ACSU chief defends Amir's early return
The head of the International Cricket Council’s anti-corruption security unit has denied he has set a dangerous precedent by allowing convicted spot fixer Mohammad Amir an early return from his five-year ban.
Sydney: The head of the International Cricket Council’s anti-corruption security unit has denied he has set a dangerous precedent by allowing convicted spot fixer Mohammad Amir an early return from his five-year ban.
Mohd Amir and ICC’s ACSU head Ronnie Flanagan interacts with the media in Sydney yesterday. Pic/AFP
Sir Ronnie Flanagan last month exercised his discretion to enable the 22-year-old Pakistan seamer to make a return to domestic cricket seven months before his suspension was due to expire.
The decision raised some eyebrows, but speaking at a pre-World Cup press conference here. “The process I went through and the decision I arrived at, I’m certain does not set any improper precedent for others,” he said.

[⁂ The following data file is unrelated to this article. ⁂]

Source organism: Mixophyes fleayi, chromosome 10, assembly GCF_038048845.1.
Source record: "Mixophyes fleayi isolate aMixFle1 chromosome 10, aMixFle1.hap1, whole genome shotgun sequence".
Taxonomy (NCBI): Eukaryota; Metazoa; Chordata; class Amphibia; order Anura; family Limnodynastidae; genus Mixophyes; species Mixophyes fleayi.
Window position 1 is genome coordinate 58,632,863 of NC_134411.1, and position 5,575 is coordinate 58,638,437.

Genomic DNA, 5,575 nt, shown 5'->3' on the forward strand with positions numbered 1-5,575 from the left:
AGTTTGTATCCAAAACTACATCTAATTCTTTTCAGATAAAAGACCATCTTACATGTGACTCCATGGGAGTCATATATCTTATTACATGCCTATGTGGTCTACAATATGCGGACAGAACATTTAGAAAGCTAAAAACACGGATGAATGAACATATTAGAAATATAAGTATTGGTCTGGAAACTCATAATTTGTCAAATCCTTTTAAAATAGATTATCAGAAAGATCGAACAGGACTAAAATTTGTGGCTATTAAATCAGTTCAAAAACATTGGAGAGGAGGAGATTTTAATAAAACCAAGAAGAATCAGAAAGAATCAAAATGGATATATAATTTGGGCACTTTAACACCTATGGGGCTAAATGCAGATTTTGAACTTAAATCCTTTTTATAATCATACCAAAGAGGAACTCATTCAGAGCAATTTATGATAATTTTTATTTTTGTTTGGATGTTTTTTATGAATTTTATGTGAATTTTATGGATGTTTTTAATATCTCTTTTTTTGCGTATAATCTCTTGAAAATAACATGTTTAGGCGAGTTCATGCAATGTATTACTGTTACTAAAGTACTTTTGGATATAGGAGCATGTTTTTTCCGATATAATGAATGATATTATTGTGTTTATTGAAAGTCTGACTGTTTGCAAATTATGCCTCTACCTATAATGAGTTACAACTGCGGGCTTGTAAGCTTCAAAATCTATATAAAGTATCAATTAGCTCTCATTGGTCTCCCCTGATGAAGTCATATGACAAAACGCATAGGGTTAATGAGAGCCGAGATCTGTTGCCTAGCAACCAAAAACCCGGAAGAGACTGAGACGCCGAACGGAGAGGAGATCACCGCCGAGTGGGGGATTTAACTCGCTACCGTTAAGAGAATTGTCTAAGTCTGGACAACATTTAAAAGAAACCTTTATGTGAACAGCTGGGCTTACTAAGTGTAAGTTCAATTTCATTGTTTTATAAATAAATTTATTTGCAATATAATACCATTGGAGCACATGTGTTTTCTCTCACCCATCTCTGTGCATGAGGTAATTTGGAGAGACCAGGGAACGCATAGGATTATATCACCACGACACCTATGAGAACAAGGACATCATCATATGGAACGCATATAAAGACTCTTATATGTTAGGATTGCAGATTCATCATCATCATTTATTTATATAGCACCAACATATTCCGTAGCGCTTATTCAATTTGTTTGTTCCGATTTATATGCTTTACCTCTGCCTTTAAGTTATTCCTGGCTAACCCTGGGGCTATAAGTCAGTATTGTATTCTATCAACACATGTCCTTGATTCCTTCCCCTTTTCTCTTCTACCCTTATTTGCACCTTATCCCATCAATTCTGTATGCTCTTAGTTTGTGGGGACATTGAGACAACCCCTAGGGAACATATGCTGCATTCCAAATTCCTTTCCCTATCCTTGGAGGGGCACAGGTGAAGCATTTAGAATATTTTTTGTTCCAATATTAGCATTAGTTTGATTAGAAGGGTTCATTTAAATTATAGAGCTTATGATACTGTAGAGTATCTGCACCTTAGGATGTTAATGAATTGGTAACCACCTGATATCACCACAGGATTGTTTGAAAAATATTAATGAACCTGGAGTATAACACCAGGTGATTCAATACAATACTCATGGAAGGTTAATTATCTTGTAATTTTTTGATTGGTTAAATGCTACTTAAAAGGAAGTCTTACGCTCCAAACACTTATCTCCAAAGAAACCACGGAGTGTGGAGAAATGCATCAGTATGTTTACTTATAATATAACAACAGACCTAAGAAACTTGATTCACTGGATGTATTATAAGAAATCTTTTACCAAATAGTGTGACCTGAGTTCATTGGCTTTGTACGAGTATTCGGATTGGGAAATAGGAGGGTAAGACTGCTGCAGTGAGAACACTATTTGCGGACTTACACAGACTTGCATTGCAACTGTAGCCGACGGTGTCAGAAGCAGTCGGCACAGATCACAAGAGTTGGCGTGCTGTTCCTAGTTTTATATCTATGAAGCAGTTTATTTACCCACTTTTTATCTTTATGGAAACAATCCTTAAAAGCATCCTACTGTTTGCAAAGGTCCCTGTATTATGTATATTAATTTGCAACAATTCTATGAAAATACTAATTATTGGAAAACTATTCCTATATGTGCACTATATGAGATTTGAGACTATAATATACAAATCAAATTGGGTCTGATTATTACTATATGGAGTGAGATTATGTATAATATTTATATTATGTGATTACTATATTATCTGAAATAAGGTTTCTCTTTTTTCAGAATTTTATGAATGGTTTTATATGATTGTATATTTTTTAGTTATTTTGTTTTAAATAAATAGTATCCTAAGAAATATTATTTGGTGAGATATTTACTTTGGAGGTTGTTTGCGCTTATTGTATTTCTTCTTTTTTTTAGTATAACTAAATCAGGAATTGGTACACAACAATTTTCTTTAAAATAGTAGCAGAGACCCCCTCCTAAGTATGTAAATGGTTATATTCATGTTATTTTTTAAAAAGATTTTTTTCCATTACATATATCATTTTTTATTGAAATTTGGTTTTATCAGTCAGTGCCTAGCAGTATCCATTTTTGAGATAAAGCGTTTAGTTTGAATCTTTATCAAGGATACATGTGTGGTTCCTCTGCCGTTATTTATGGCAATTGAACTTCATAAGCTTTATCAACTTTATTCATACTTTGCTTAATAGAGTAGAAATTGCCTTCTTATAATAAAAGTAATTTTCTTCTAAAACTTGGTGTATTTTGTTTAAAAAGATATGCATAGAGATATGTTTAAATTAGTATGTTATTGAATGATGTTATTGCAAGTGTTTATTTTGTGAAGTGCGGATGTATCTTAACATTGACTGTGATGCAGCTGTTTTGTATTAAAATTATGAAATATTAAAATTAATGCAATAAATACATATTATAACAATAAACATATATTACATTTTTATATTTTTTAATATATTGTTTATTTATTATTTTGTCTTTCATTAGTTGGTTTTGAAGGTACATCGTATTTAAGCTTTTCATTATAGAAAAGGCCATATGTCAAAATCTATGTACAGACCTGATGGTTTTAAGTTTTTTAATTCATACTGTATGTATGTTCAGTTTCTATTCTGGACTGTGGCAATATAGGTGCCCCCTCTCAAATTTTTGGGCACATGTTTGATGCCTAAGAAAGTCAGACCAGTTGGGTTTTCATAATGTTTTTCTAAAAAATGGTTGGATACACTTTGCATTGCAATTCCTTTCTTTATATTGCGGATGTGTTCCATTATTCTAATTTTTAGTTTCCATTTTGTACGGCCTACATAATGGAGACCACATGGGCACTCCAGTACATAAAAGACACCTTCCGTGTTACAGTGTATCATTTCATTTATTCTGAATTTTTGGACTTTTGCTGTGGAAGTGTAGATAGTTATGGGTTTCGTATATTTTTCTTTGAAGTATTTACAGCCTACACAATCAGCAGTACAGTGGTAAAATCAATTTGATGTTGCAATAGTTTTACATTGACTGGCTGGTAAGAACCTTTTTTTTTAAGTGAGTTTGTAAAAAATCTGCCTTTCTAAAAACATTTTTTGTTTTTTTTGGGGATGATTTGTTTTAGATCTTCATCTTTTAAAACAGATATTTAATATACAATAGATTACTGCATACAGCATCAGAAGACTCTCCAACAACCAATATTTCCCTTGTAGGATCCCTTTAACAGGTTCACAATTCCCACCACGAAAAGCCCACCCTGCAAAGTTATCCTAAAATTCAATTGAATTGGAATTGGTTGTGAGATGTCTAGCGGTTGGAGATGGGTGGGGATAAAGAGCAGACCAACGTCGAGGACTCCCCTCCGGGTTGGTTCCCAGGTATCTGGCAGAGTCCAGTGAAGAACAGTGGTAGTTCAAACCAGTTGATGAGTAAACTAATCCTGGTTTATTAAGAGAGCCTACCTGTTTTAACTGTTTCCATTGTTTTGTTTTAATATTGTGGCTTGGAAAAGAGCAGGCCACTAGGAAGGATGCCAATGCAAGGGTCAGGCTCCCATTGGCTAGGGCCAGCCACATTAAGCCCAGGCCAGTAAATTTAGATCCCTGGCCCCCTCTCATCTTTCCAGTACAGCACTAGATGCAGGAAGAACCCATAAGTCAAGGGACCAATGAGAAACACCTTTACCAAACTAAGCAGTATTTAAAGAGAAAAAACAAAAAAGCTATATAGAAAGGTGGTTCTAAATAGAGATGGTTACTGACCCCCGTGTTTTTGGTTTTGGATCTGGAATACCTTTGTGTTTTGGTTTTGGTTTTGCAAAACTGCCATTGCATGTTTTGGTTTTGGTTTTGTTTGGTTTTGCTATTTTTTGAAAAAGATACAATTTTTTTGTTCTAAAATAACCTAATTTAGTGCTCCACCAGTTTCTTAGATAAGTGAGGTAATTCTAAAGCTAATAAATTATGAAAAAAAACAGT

“I had interviewed him in the past and I am certainly satisfied that he met all those sorts of conditions that I’ve referred to — that he fully admitted his part and indeed had told us fully what he knew,” he added.
Crack down on live betting
Meanwhile, the ICC vowed to clamp down on live betting to try to ensure a corruption-free World Cup.
Anyone caught breaking the rules will be barred from the whole tournament.
Live betting or “pitch-siding” involves gamblers at sports events gaining an upper hand on other punters by taking advantage of the short time-lag, usually a matter of seconds, between play and live international broadcasts on television.